New & improved EEG headset with OpenBCI

Oh, how things have changed over the past 10 years! At the time when the only option you had to dive into Neuro-feedback was to create or build your own circuitry, spend hours and weeks fretting over the instrumentation board, matching the channel inputs correctly, etc. Now, you have plenty of options to choose from, so you can save yourself all the grief and heartache. If you have the money and you’re only interested in Brain-Computer applications, then either buy a wireless EEG headset from Emotiv (this company offers a decent 5 channel to 14 channels, but you have to PAY for being able to read raw data from the headset, which sux!), then there’s Muse, which is a sleek-looking brain-sensing headband that seems to be popular for meditation… and finally, NeuroSky (honestly, it looks like a toy headset to me with just ONE channel). This blog does a great comprehensive review of most popular & commercial EEG headsets, as well as the open-source options out there:

However, if you have a small budget and don’t mind tinkering around but at the same time, if you dont want to re-invent the wheel, then I’d heartily suggest you get yourself the 4-channel Ganglion board from OpenBCI, which costs about $200:
I got mine last month and this is what it looks like:

OpenBCI Ganglion board

OpenBCI Ganglion board

The beauty of OpenBCI’s design astounds me and I’m SO impressed with what you can record with this board: 4 EEG channels + Accelerometer data, and you are not limited to recording only EEG data, you can also use it for ECG or EMG recordings as well! And since it has Bluetooth-LE onboard, that means you can wirelessly transmit your EEG data straight to your system. And OpenBCI’s software is just as impressive, not only does it stream raw EEG data in real-time for FREE (Emotiv & NeuroSky, you could learn a thing or two from these guys!), but you can also monitor the Accelerometer (which detects 3-dimensional movement of the head) AND the software also has  an Electrode Impedance checking section to boot! The Impedance checker is VERY handy, helps you to figure out if any of the electrodes are sitting loosely or if they require more gel to be added, etc.

Now if you have another $300 to spare, then it would make your life a LOT easier if you got yourself the Ultracortex Mark v3 or v4 headsets, because they’ve been designed for fast application, doesn’t require electrode gel (since they use dry Ag/AgCl electrodes) and most importantly, the Ganglion board fits as smoothly as a baby’s butt at the back of the UltraCortex headsets 😀  I would’ve preferred to get myself the Ultracortex Nova atleast, but the DIY experimenter in me just couldn’t stand the thought of having to waste the previous EEG headset that I had already built. So, I decided to incorporate OpenBCI with my existing EEG headset.. I added the board on top of the headset, fixed it with a few screws, melted a bit of plastic to make a small seat for the 9V battery to sit comfortably and tied it securely to the headset with good ole electrician tape! Here’s what it looks like:

So now, my EEG headset is a mixed EEG system and allows a total 6 channels (4 from OpenBCI + 2 from OpenEEG/my circuit). The trick to combining both systems seamlessly is to ensure that both systems share the same floating Driven Ground (i.e., the DRL in usual parlance) and the way I achieved this was to build a couple of earclip electrodes… from clothes pegs! 😀 I combined the pegs with pure silver electrodes that I got made especially for this purpose and they work extremely well, even without electrode gel! So, one of the earclip electrodes acts as the Reference electrode (I used it on the left earlobe). And with the other earclip, I’ve sandwiched the right earlobe between two DR electrodes, i.e., combined both Driven Grounds so that the DRL electrode from OpenEEG sits on one side of the earlobe while the other side is covered by the Driven GND from OpenBCI. This way, both systems will share the same Driven Ground, thereby ensuring that all readings are correctly recorded with respect to the established common reference.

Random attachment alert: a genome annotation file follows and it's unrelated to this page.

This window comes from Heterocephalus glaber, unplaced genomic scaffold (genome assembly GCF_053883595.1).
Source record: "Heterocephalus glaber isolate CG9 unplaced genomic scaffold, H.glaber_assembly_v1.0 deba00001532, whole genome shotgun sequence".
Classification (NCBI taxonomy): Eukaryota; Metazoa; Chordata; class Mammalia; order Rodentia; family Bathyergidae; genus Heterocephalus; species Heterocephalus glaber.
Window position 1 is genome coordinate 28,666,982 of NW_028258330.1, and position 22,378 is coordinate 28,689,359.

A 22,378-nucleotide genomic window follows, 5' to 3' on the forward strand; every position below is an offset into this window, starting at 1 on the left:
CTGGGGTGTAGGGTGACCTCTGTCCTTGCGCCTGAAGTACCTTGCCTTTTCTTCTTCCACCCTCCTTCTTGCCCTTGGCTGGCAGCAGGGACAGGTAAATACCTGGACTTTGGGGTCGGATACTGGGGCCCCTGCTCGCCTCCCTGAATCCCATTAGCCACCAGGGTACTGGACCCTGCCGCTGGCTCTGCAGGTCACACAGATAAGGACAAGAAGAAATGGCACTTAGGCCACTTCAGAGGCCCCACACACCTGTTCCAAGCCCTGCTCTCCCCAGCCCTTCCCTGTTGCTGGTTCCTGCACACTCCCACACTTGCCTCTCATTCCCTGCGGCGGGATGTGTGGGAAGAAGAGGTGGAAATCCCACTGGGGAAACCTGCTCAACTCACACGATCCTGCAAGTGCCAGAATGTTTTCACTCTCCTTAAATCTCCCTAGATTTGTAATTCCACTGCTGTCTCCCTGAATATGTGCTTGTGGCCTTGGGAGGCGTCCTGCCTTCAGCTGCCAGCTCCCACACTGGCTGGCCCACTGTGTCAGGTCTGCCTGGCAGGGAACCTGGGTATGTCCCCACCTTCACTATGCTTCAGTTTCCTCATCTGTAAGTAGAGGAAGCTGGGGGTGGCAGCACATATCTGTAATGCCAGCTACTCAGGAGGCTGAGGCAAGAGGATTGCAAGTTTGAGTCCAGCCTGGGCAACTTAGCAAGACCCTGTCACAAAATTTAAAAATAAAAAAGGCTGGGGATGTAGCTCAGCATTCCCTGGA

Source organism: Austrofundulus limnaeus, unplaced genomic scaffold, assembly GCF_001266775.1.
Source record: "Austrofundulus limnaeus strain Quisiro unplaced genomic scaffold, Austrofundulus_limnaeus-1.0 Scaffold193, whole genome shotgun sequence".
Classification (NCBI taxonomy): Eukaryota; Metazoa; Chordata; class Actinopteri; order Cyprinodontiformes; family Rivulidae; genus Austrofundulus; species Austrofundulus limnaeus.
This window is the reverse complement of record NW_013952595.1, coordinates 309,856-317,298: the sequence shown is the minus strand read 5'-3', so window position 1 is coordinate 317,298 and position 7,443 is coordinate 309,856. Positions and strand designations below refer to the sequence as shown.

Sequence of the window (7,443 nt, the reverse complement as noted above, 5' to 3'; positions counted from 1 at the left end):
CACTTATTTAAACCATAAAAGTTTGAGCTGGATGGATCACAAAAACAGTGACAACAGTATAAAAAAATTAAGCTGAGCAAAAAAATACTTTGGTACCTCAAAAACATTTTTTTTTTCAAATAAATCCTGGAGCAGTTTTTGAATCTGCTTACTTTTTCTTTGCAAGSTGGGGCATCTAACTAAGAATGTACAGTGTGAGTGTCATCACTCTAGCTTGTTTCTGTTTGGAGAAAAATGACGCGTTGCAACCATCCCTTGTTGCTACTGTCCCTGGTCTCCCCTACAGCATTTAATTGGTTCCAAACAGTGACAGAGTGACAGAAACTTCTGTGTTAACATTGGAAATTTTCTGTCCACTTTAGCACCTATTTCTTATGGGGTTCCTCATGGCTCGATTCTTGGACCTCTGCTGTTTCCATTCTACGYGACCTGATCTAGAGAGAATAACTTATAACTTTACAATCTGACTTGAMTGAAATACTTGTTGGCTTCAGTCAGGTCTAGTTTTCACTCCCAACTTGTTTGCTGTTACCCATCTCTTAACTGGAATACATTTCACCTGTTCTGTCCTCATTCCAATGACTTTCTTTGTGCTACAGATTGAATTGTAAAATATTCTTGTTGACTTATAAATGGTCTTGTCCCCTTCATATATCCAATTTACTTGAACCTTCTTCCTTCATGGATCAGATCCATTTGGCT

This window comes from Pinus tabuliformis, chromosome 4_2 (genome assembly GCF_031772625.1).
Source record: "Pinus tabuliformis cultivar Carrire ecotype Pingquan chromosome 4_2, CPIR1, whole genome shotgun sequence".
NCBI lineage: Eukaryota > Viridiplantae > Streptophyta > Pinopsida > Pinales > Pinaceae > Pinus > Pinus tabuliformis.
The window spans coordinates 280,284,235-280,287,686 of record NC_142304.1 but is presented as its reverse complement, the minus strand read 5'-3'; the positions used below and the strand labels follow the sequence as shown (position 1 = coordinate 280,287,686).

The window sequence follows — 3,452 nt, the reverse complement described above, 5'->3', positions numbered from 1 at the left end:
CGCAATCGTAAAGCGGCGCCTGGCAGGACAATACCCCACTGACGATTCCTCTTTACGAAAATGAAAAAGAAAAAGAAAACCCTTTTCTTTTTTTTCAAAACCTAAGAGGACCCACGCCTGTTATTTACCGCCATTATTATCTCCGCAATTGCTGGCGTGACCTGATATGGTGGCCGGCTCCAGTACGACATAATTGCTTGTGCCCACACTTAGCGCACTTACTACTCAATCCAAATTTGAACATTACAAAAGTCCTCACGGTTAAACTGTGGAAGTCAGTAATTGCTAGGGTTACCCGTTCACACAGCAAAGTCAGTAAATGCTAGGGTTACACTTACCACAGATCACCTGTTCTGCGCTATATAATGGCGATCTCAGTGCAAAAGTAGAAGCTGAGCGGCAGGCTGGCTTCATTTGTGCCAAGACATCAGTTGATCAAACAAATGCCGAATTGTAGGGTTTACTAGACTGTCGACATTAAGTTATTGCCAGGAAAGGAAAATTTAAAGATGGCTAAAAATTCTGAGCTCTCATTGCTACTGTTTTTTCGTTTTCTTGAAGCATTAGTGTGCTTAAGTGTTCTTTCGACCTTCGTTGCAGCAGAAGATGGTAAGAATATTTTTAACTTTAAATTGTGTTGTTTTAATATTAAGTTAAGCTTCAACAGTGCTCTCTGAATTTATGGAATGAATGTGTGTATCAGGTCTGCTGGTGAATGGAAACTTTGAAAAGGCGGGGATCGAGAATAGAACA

To record data from the Ganglion, I’d need the Bluetooth CSR dongle for OpenBCI, which interfaces well with their open-source software, whereas with my old circuit / Olimex, all recording takes place through a USB cable. So far, the readings I’ve taken from both sets of electrodes and systems look great (except for one channel but I’ll have to look into that). I’ll add more info and pictures the next time I take an EEG recording with my new & improved OpenBCI/EEG Headset. Ciao for now!

~ by teknomage on March 14, 2017.

2 Responses to “New & improved EEG headset with OpenBCI”

  1. Hello there!

    Can you give more information about how you make the “active electrode with pins” used in the occiptal lobe (with hair)? Did you use AE from olimex? how did you plug the pins?

    One more question… You said that not use any electrode gel. That electrodes AE from olimex don’t use gel?


    • Hello Rodrigo, thank you for your question. My original active electrodes were based on Joe’s design from the OpenEEG project, you can find that page here:
      But with these homemade AEs, you have to be extremely precise to make sure the differential gain for BOTH the electrodes match each other well, otherwise you will see a lot of noise and artifacts in your data, and sometimes you may not even see any proper data at all. It became a lot easier for me once I got myself Olimex’s AEs, you can simply make a small pin adapter using gold-plated headers arranged in a square formation on a small piece of perf board, and then attach it to the conductive side of the AE. You could also solder the pins directly to the AE’s board but you have to be careful when soldering, do not oveheat the AE’s electronics. Hope this helps!

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